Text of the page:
How to judge if putting two extra assignments in an iteration is expensive or setting a if condition to test another thing? here I elaborate. question is to generate and PRINT the first n terms of the Fibonacci sequence where n>=1. my implement in C was:

```
#include<stdio.h>
void main()
{
int x=0,y=1,output=0,l,n;
printf("Enter the number of terms you need of Fibonacci Sequence ? ");
scanf("%d",&n);
printf("\n");
for (l=1;l<=n;l++)
{
output=output+x;
x=y;
y=output;
printf("%d ",output);
}
}
```

but the author of the book "how to solve it by computer" says it is inefficient since it uses two extra assignments for a single fibonacci number generated. he suggested:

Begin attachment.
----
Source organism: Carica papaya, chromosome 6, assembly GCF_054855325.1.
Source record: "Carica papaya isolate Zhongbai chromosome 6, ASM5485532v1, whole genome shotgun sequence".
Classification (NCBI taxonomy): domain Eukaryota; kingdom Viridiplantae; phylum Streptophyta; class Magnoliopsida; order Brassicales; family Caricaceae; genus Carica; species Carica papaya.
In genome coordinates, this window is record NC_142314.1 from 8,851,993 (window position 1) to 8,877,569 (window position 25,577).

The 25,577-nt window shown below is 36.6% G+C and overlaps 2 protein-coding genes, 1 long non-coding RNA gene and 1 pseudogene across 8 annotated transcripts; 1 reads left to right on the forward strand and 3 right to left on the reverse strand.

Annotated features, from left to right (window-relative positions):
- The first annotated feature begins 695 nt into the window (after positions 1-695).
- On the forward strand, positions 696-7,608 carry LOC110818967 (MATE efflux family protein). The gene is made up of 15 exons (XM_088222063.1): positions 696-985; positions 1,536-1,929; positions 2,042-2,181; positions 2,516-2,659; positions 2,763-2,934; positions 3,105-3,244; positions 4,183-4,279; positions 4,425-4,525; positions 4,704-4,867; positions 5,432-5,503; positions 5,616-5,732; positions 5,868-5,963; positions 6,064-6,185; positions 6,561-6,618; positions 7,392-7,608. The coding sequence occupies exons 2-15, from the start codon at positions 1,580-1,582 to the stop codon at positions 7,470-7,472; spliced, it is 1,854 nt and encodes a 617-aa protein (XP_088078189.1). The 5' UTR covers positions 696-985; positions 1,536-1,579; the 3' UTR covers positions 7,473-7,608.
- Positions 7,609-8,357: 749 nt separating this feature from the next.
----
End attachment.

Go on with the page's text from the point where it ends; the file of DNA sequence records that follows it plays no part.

```
a=0
b=1
loop:
print a,b
a=a+b
b=a+b
```

I agree this is more efficient since it keeps a and b relevant all the time and one assignment generates one number. BUT it is printing or supplying two fibonacci numbers at a time. suppose question is to generate an odd number of terms, what would we do? author suggested put a test condition to check if n is an odd number. wouldn't we be losing the gains of reducing number of assignments by adding an if test in every iteration?

nodifferenceat allwhen using an optimizing compiler, and even if there's a difference it will be really tiny and dwarfed by (as in, ten thousand times smaller than) the I/O overhead. – delnan Nov 17 '11 at 17:02